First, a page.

Will and Ethel went above and beyond to make the “Homeplace Restaurant” the best it could be. Ethel would awaken early every morning to make homemade rolls and pies. Will would often sit at the table with guests to engage in conversation with his ‘never met a stranger’ approach.

The restaurant eventually closed after over 20 years of service and a few years after Will and Ethel passed away. Their son, Tom Daniel, attempted to run the business but the cashflow wasn’t enough to keep up with costs of taking care of it.

As the property went on the market, the conditions of the structures and land worsened. However, it didn’t take long for the son-in-law of Will and Ethel to rediscover his love of the property with his visit to the VMFA.

One night in the late 1970s, Jack (who moved to Richmond from the Chesapeake area) and Beverly (a Dinwiddie native) were in the “Jolly Ox” restaurant located in Richmond. Beverly was with two friends, one of which invited Jack to sit with them. It wasn’t long until the four of them went over to a nearby dance club where Jack asked Beverly to dance only to marry her about a year later.

“We fell in love on that dance floor that very night,” said Jack. “We didn’t profess that love at that point, but we both agreed that it happened right there, it was a powerful moment,”

According to Jack, he fell in love with the property owned by Beverly’s parents from the first time he visited.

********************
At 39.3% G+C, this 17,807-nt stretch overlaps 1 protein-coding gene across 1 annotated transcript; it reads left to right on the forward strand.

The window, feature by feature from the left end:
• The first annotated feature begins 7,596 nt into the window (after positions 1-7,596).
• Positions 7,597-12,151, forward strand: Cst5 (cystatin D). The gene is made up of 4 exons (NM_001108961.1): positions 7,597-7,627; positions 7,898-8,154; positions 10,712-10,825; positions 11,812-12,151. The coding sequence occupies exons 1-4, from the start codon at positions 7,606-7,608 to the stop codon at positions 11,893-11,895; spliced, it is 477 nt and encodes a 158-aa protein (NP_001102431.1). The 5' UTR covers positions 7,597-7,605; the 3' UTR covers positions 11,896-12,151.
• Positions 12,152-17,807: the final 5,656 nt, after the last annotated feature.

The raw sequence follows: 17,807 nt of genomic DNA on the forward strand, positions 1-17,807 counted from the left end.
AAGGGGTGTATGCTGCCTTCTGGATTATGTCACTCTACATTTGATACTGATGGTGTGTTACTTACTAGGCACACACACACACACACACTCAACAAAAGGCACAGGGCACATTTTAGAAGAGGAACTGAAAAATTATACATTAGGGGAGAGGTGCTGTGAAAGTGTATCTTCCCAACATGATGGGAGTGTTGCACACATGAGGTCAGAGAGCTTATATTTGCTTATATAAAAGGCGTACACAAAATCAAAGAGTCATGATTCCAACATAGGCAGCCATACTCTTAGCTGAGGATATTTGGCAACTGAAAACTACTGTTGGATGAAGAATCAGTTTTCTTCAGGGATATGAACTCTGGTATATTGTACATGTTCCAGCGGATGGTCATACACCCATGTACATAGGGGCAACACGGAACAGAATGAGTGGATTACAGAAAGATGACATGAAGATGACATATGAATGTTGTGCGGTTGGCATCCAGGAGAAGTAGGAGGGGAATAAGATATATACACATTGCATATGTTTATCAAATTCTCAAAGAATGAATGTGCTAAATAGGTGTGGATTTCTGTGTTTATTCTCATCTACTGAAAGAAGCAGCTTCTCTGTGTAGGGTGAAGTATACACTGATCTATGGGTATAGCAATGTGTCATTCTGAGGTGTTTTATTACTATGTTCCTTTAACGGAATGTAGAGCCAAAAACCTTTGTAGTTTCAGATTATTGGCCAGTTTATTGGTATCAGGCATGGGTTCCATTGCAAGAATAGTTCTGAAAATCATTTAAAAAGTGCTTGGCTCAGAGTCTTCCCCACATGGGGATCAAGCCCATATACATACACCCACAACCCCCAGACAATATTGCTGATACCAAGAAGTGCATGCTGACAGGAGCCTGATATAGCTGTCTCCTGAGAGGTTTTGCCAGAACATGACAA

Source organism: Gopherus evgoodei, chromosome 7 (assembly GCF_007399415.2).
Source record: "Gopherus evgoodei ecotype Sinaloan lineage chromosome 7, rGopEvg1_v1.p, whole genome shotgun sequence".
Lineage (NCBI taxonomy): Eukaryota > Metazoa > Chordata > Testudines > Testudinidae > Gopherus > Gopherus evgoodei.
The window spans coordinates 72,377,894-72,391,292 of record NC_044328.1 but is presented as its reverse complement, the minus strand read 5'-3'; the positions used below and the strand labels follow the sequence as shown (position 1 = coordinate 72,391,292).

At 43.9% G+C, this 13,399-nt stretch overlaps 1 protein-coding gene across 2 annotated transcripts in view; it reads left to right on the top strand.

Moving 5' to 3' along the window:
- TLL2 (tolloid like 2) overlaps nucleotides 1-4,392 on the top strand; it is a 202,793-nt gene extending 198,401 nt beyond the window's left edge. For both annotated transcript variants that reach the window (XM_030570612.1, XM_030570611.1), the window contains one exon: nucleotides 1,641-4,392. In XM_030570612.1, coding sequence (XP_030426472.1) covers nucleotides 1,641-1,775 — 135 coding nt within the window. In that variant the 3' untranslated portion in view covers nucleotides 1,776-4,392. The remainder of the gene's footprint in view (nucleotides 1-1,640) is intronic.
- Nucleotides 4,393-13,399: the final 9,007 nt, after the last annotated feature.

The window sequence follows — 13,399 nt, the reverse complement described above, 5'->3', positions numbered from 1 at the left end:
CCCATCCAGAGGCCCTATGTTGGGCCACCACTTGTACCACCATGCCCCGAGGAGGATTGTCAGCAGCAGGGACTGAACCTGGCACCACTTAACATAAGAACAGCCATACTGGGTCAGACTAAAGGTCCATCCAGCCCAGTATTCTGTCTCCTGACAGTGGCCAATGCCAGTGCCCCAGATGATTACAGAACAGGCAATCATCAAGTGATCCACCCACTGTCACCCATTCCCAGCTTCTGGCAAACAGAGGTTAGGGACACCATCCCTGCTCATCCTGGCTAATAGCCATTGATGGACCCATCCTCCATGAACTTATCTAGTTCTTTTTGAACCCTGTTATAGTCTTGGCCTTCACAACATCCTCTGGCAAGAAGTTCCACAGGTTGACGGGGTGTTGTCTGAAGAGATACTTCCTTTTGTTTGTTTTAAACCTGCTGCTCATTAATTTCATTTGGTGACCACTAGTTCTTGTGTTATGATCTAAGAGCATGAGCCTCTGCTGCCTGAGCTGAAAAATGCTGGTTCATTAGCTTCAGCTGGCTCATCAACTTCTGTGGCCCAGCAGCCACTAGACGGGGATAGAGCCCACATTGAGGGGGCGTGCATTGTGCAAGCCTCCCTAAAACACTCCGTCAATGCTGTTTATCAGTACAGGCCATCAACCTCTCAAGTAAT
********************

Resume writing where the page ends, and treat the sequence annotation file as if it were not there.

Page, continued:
Jack and Beverly resided in Richmond until purchasing the property from the family estate. They were inspired to turn the two bunker houses used for the overnight camp into Airbnbs from traveling around and seldom having a bad experience when they stayed in one themselves.

The first cabin that finished renovation was named Daniel’s Cottage which features a comfortable sitting area for four, shared bathroom, shower, vanity, a full sized washer and dryer and a large 268 sq' deck.  The double 6' glass doors gives visitors a breathtaking view out into the forest towards the pond which they’ve named Daniel Pond. 

The Lawsons later renovated the second bunker house into Wells Cabin which is perched above another pond which they call Upper Weldan Pond and looks down towards Spillway Creek and features the same amenities.

At the “Weldan Pond” Airbnb, visitors find themselves immersed in the beauty of nature and are free to take a hike on its approximately three-mile long trail, relax on a hammock, fish in the ponds, kayak, paddle board (if you brought your own), play games, explore or have a bonfire.

According to Jack, the Airbnb has hosted guests every consecutive week it has been open. Many of the guests will come from larger metropolitan areas such as Washington D.C. to find solace in the peaceful countryside.

“There's just something almost magical about it and we've had tenants reflect that to us. When you come down that driveway and you come through these woods it's as if you went through a timewarp,” said Jack. “I've just found a whole new way of looking at the world, it's very difficult to describe. This is the first place I've ever lived where if i ever travel, i can't wait to get back home, there's something about this place that everybody else who sees it loves,”